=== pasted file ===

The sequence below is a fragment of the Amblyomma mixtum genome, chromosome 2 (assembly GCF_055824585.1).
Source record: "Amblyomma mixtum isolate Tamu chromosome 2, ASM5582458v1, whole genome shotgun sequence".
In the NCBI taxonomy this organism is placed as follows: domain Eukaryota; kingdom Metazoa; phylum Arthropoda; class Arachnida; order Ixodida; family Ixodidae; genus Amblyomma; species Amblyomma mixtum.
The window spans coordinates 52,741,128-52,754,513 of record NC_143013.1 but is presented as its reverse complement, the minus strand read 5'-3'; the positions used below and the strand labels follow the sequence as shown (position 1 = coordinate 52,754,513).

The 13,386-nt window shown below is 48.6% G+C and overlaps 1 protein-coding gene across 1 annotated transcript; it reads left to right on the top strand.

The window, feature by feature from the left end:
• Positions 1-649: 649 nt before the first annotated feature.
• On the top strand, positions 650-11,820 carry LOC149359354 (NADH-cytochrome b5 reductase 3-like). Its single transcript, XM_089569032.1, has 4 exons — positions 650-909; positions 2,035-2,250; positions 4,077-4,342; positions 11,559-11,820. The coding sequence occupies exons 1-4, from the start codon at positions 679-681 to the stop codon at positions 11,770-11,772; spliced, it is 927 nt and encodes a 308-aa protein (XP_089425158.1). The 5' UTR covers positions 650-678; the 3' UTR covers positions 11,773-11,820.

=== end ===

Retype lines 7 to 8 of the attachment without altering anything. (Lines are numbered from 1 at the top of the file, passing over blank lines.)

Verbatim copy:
• Positions 1-649: 649 nt before the first annotated feature.
• On the top strand, positions 650-11,820 carry LOC149359354 (NADH-cytochrome b5 reductase 3-like). Its single transcript, XM_089569032.1, has 4 exons — positions 650-909; positions 2,035-2,250; positions 4,077-4,342; positions 11,559-11,820. The coding sequence occupies exons 1-4, from the start codon at positions 679-681 to the stop codon at positions 11,770-11,772; spliced, it is 927 nt and encodes a 308-aa protein (XP_089425158.1). The 5' UTR covers positions 650-678; the 3' UTR covers positions 11,773-11,820.